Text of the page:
The only surfing I do is with a remote control. And that’s what I was doing the other night. I came across the finals, or near finals, of “The Voice,” “Dancing with the Stars,” and “American Idol.” A few months ago, attention was drawn to “The Sing Off” and in a few weeks “Americas Got Talent” will begin a new season.
As these shows progress to the final rounds, all of the remaining contestants emit amazing talent. While some performances are better than others, all the contestants – if they can maintain consistency – could easily win the season’s contest. While the talent captivates us, the producers know well the drama of winners and losers. Week after week we tune in to watch the competitions as the margins narrow. Excellence abounds and we struggle trying to determine who was best, who will move to the next round and who will go home with dreams abated.
We actually have a reality show going on right now in our Jewish community. It is the Federation’s annual allocations process. A group of committed Jewish community volunteers meets with agencies and organizations to determine how to best divide the monies raised in the Federation’s annual campaign. But this is not a reality show on television that is scripted and sculpted to artificially elicit your emotions. This is real life; and unfortunately, there are winners and losers in real life.
I have been doing this work for nearly 30 years, and frankly, I enjoy raising the money more than spending the money. Even the Talmud points out how difficult it is to allocate limited funds. In Tractate Shabbat, it is written “May I be among the collectors of communal funds, and not among the allocators.”
Don’t get me wrong; I do marvel in the impact of our funding on our community and in Israel. But, since there is not enough money to go around, and most – if not all – of the requests deserve funding, the prospect of winners and losers leaves me wanting. On the reality television shows there might be a winner, but we know that runners-up don’t go wanting: Clay Aiken, Jennifer Hudson, and Chris Daughtry did not win their Idol competitions, but neither were they losers. However, our runners-up do not get recording contracts, Broadway starring roles or movie deals. They simply go unfunded.
This is our reality.
Scholarships for Jewish teens to visit Israel, go to Jewish summer camps or attend Jewish youth group conferences. Services for the Jewish elderly such as counseling, activity groups and congregate meal programs. Welfare relief efforts in Ukraine for Jews confronted with a collapsed economy and a civil war. Subsidies enabling quality family and adult Jewish education programs. Jewish education scholarships for children. Programs designed to help Jewish middle- and high-school students confront anti-Semitism and the lack of accommodation in our schools.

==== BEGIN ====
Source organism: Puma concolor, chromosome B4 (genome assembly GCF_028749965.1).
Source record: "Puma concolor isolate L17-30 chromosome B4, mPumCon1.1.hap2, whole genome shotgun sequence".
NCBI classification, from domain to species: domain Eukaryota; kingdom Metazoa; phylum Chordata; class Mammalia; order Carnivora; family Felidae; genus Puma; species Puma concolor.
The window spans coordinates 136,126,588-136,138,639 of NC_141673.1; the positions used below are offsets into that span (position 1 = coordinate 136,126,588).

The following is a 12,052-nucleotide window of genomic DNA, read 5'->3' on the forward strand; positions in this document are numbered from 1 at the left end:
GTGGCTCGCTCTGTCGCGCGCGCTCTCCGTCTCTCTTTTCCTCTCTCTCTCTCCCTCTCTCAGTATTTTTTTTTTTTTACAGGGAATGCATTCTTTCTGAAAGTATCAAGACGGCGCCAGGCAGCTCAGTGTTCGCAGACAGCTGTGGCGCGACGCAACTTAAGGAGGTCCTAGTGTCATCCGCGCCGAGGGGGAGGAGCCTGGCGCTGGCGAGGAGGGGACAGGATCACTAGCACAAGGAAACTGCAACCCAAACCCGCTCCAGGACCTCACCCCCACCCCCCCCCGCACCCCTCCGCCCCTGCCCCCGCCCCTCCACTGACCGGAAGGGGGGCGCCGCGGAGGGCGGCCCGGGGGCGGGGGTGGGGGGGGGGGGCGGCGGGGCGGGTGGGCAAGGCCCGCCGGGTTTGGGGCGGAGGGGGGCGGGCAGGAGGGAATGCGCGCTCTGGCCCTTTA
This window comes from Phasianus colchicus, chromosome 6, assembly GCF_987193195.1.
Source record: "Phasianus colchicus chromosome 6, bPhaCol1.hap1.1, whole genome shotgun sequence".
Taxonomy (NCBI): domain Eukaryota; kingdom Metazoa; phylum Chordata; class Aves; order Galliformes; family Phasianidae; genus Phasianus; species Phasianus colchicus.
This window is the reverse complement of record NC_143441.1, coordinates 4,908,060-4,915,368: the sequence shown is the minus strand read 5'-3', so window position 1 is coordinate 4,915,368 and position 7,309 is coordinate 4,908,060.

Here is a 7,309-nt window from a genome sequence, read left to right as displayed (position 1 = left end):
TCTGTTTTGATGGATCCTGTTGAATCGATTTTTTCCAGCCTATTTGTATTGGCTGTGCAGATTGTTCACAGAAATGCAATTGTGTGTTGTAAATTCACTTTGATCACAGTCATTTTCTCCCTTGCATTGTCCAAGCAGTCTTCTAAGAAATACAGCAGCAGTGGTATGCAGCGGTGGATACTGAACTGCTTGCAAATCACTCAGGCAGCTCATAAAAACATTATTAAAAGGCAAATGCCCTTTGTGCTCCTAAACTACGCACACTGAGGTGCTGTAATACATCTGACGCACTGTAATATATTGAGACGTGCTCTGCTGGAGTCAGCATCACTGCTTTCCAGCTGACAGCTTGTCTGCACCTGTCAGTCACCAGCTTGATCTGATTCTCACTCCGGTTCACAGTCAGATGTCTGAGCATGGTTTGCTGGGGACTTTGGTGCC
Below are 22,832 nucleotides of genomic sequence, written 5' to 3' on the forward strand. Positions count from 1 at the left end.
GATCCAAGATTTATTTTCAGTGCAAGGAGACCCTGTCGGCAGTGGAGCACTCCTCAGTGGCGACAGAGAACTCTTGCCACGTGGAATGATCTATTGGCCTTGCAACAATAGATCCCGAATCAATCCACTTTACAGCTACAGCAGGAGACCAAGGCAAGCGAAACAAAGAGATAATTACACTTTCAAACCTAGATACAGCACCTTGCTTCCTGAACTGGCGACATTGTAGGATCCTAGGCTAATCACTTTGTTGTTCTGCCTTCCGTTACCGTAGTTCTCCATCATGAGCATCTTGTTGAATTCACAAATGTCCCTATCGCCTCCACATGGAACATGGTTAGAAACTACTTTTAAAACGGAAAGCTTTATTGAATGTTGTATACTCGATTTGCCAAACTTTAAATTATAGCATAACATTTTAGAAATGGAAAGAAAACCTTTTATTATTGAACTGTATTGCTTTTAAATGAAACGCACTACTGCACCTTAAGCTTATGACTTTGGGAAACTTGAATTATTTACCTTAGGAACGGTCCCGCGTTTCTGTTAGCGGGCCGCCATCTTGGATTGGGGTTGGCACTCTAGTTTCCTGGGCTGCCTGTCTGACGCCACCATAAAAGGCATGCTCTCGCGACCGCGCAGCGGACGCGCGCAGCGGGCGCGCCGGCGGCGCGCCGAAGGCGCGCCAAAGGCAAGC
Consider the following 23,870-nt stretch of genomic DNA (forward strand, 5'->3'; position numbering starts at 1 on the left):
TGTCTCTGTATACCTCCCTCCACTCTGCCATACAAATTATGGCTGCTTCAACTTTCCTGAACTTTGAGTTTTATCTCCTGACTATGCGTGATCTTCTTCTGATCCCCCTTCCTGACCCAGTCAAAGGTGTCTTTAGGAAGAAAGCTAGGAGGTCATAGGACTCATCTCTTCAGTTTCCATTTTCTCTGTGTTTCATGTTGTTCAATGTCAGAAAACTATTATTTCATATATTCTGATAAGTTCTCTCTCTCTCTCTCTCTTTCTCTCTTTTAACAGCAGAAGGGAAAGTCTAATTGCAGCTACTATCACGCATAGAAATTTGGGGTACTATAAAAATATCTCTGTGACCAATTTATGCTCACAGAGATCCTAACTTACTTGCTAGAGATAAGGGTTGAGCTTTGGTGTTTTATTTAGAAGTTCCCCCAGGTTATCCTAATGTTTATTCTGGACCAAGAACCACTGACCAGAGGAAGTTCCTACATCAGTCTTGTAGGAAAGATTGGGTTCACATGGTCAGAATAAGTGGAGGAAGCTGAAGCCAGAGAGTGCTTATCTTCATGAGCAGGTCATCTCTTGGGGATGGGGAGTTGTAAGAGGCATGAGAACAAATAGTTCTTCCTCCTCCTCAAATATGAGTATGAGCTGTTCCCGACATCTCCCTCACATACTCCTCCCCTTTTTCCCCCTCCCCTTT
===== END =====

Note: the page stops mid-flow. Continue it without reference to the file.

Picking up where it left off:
This is our reality.
I really hate the thought that there are winners and losers in our reality. But there are. Some of our “contestants” go home empty-handed, meaning some very deserving programs in our Jewish community go unfunded each year.
Our judges (the allocations committee) will present their recommendations in June to the Jewish Federation Board of Directors … sort of our “the envelope, please” to see who wins.
You can help stave off the losers by contributing to the Federation’s Annual Campaign before June 30. If you have already made a contribution, consider increasing your pledge or contribution by then. Call us. Send in a check. Find the “Donate Now” button online at www.jewishlehighvalley.org. I’m not above pleading for your support if that means we can allocate more funds to needed services.
Your contribution now can help reduce the number of losers this year.
Unfortunately in this reality show, the losers affect us all. We are less of a community if less of our teens are engaged in Jewish life. We are less of a community if students are turned away from Jewish educational opportunities or if we let the quality wane. And what does it say about us if we ignore the plight of Ukrainian Jews when they need us the most?
Your support counts and it counts now.